There are some situations when a non-parent in North Carolina may seek to obtain custody of a child. For example, if a child’s parents are neglecting the child, a grandparent may seek to get custody and care for the child to ensure their safety, happiness, and ability to get a proper education.
But is it possible for a non-parent to get custody of a child in North Carolina? How does this work?
Yes. The easiest way to obtain non-parent custody in North Carolina is with a “consent guardianship.” This means that both parents voluntarily give up custody of the child. However, this is rare, especially in situations where the safety or well-being of the child may be at risk.
Beyond this, there are two grounds that can allow a non-parent to seek custody against a parent.
1. A parent-like relationship is present between the non-parent and the child
For example, if anon-parent takes the child to school, to the doctor, the child is living with them, or they buy them clothes, food, and other necessities to safeguard their well-being, they may be able to seek custody.
2. There are allegations of neglect, unfitness, or abuse against the parent, and non-parent has an adoptive or biological relationship with the child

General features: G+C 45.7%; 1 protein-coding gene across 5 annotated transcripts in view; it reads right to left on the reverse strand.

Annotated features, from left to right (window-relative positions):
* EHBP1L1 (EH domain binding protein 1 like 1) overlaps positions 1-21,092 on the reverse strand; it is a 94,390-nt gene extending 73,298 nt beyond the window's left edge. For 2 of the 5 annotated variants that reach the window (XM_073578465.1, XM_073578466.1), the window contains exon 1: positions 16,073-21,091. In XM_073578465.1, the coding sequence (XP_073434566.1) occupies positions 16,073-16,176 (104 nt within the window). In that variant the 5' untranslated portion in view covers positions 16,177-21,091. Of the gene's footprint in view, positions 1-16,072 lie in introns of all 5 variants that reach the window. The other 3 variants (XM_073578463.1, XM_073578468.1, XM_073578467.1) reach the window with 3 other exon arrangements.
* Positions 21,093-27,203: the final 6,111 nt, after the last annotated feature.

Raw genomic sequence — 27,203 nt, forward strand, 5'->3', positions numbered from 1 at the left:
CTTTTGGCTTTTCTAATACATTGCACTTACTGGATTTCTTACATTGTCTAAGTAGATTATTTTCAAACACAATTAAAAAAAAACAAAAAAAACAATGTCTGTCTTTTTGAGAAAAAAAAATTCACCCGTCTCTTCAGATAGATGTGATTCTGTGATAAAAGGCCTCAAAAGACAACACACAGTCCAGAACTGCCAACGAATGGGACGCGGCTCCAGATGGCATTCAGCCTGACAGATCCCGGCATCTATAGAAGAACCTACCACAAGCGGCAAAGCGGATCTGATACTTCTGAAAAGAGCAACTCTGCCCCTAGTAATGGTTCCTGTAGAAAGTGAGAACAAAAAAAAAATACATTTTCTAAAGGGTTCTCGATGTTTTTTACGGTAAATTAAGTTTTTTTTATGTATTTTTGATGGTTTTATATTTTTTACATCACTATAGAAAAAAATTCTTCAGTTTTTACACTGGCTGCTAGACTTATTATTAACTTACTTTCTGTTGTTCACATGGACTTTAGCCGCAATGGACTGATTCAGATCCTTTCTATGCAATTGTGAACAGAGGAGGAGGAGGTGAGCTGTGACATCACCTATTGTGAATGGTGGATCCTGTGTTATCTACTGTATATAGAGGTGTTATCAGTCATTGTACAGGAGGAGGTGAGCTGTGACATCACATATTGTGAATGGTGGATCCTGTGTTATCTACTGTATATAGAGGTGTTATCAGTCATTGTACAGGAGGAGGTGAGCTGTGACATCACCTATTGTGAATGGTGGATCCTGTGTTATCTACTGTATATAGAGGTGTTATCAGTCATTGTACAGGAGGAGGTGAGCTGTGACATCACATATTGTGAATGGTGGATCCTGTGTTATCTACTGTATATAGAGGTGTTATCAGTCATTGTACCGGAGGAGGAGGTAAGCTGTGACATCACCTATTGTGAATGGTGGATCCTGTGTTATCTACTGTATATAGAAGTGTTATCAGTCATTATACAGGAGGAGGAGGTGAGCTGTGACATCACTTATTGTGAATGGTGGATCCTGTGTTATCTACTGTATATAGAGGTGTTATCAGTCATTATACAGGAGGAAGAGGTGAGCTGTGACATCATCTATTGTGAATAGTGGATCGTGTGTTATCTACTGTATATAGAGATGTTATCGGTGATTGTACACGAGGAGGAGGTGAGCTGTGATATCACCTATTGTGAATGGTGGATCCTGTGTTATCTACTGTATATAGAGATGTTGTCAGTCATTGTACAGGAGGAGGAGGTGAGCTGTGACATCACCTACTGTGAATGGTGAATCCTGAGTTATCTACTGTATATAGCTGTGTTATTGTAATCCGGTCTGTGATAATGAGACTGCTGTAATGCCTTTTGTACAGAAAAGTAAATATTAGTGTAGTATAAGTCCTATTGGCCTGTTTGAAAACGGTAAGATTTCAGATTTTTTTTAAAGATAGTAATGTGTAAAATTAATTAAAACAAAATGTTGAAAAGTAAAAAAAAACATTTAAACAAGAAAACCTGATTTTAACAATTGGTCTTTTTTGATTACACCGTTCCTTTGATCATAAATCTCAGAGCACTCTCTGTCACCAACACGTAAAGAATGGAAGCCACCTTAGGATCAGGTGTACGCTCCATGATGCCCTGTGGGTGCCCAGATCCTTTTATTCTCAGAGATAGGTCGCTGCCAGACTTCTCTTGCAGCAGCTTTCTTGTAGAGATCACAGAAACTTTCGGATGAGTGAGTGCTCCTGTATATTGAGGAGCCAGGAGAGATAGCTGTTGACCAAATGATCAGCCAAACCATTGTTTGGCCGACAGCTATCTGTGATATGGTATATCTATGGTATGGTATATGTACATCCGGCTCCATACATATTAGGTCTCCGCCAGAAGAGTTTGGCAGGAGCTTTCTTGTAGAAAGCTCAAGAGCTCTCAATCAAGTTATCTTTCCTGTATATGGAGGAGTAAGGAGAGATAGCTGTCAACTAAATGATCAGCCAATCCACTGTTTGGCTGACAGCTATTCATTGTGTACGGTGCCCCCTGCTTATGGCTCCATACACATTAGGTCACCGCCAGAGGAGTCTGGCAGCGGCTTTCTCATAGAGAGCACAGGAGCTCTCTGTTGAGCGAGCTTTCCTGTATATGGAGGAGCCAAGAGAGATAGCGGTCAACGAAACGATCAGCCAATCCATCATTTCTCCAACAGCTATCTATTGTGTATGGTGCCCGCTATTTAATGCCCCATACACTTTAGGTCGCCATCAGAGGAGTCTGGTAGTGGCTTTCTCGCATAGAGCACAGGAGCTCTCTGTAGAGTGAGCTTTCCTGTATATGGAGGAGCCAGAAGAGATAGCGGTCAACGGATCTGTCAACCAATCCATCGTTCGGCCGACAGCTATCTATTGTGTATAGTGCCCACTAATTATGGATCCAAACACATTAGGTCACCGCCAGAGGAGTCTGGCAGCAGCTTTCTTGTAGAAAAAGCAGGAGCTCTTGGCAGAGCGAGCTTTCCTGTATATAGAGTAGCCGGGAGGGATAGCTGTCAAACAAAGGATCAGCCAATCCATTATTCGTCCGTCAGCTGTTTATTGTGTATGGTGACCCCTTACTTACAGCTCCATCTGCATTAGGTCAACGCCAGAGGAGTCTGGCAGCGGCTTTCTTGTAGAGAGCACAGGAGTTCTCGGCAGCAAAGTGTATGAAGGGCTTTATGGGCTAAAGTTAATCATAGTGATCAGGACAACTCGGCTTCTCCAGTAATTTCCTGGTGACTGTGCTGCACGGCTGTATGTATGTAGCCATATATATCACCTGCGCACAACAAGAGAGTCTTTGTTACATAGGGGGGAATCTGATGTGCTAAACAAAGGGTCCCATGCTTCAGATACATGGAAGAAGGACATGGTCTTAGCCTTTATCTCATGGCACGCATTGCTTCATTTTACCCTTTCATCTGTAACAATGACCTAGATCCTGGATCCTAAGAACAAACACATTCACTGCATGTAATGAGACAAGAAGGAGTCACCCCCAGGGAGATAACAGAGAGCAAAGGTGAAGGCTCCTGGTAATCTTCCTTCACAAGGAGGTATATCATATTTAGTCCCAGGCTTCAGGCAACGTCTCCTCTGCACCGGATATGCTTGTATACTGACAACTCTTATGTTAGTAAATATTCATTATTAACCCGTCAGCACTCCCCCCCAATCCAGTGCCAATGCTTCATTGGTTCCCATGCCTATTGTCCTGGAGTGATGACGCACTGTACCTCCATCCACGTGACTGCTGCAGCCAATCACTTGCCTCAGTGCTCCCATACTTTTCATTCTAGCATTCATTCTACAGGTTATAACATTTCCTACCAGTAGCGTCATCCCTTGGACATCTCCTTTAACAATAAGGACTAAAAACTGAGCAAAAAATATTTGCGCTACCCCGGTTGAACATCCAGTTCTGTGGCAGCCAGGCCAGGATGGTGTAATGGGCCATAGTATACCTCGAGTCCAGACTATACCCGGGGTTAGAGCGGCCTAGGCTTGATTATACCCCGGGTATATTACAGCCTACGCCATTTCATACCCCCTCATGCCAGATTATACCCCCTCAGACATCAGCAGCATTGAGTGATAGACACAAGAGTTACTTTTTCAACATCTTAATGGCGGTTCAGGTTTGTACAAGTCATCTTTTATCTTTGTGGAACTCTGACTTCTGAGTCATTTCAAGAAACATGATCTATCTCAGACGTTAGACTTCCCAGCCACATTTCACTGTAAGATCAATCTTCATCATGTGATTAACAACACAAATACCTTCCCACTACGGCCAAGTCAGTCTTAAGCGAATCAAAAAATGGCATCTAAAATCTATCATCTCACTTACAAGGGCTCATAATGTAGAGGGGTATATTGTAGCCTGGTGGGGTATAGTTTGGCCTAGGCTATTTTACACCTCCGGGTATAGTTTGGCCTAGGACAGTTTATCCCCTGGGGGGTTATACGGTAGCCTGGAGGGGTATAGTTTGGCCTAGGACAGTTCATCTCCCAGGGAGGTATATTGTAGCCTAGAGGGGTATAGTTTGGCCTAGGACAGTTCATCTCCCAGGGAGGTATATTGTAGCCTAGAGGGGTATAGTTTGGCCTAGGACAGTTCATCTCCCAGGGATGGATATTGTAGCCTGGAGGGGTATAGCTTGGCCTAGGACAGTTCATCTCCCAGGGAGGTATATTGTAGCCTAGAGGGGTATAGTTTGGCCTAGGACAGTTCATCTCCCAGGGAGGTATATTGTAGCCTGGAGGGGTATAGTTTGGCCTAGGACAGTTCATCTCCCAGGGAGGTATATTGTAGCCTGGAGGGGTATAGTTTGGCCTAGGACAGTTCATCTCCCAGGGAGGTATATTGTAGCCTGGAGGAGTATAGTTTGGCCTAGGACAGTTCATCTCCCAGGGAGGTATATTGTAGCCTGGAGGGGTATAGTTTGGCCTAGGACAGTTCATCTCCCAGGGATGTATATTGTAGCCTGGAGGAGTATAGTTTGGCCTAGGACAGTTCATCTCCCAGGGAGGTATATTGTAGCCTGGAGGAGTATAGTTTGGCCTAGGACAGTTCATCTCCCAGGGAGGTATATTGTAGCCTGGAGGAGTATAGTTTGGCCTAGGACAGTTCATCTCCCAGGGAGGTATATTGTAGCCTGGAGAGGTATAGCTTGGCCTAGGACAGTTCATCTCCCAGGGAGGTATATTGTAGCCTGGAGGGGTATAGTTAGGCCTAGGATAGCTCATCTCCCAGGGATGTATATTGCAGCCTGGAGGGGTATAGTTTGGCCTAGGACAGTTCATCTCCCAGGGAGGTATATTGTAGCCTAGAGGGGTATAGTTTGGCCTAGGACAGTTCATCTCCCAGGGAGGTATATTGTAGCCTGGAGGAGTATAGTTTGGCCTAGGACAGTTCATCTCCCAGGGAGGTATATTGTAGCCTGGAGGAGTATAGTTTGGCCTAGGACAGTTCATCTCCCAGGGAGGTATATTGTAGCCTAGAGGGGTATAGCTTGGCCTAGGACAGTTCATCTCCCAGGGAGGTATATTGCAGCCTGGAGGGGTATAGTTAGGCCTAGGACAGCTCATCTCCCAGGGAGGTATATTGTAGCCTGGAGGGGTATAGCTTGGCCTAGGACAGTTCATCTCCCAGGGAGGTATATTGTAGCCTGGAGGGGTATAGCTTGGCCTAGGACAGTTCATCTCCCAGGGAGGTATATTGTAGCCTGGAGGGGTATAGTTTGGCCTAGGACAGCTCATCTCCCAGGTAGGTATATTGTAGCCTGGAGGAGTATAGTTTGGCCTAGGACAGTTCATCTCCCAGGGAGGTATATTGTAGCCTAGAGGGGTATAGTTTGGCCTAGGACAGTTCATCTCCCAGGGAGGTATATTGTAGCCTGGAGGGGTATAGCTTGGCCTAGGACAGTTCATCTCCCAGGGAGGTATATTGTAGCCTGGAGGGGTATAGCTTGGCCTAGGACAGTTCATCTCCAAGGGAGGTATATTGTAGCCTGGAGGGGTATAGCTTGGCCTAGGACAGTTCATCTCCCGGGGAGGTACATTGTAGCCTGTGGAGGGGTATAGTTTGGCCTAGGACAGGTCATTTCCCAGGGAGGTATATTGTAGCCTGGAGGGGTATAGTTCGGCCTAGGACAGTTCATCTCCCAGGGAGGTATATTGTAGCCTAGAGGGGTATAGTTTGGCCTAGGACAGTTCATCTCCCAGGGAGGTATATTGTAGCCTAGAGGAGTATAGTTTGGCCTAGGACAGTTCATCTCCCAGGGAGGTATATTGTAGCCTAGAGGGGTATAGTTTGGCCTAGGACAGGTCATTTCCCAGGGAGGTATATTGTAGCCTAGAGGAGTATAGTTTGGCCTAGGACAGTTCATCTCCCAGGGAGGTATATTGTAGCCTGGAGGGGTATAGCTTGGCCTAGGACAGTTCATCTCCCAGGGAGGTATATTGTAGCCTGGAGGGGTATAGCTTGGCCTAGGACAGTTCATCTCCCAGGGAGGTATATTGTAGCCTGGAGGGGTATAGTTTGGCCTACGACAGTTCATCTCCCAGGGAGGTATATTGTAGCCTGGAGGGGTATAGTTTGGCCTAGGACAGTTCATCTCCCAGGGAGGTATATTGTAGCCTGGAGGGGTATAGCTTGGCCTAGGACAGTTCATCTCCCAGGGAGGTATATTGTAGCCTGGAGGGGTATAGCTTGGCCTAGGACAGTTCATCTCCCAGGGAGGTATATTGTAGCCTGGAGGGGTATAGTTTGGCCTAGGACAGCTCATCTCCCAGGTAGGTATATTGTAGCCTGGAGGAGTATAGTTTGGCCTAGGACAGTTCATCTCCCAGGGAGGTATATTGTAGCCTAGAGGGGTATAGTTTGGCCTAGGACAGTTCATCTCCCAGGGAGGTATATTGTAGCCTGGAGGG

For example, if there is evidence of drug use, neglect, physical or sexual abuse, or other such issues that render the living environment unfit, a non-parent may be able to seek custody.
The process begins by filing a petition in your local family court in North Carolina against the parents of the child. Then, when the case is brought before the judge, the non-parent must provide proof that they have legal standing to obtain child custody – and that doing sois in the best interest of the child.
In North Carolina, a parent has “a constitutionally protected right” to raise their own child. Therefore, solid proof and evidence must be submitted during a petition in order to gain non-parent custody.
In the absence of compelling evidence, such as testimony from family members, physical evidence of abuse, photographs of unsafe living conditions, and other such proof, the case is unlikely to succeed. The burden of proof is on the non-parent who is seeking custody.
This is one of the reasons why hiring a Greensboro child custody attorney can be very helpful when seeking non-parent custody. Working with an attorney helps a non-parent put together a stronger case with a higher chance of success.
At Camino Law, Abigail Seymour and our team are ready to help you explore your options for non-parent custody in North Carolina. As experienced Greenville child custody attorneys, we will work closely with you to explore every avenue for obtaining child custody. To get a case review and consultation, contact us online right away.